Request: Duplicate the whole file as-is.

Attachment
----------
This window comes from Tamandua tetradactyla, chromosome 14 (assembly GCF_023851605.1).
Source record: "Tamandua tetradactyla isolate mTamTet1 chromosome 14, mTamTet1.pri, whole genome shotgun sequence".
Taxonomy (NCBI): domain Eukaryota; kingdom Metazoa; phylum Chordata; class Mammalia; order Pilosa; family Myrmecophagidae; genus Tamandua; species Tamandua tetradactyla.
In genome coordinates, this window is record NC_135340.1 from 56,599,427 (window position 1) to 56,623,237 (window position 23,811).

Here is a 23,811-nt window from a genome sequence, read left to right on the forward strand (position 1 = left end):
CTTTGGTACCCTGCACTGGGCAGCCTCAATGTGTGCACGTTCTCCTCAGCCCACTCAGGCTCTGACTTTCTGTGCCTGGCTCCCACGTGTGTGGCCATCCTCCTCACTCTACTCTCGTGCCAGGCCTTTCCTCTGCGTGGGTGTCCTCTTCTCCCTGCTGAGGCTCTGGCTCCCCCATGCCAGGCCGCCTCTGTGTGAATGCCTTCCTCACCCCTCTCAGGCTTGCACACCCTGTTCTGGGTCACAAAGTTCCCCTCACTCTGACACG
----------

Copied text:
This window comes from Tamandua tetradactyla, chromosome 14 (assembly GCF_023851605.1).
Source record: "Tamandua tetradactyla isolate mTamTet1 chromosome 14, mTamTet1.pri, whole genome shotgun sequence".
Taxonomy (NCBI): domain Eukaryota; kingdom Metazoa; phylum Chordata; class Mammalia; order Pilosa; family Myrmecophagidae; genus Tamandua; species Tamandua tetradactyla.
In genome coordinates, this window is record NC_135340.1 from 56,599,427 (window position 1) to 56,623,237 (window position 23,811).

Here is a 23,811-nt window from a genome sequence, read left to right on the forward strand (position 1 = left end):
CTTTGGTACCCTGCACTGGGCAGCCTCAATGTGTGCACGTTCTCCTCAGCCCACTCAGGCTCTGACTTTCTGTGCCTGGCTCCCACGTGTGTGGCCATCCTCCTCACTCTACTCTCGTGCCAGGCCTTTCCTCTGCGTGGGTGTCCTCTTCTCCCTGCTGAGGCTCTGGCTCCCCCATGCCAGGCCGCCTCTGTGTGAATGCCTTCCTCACCCCTCTCAGGCTTGCACACCCTGTTCTGGGTCACAAAGTTCCCCTCACTCTGACACG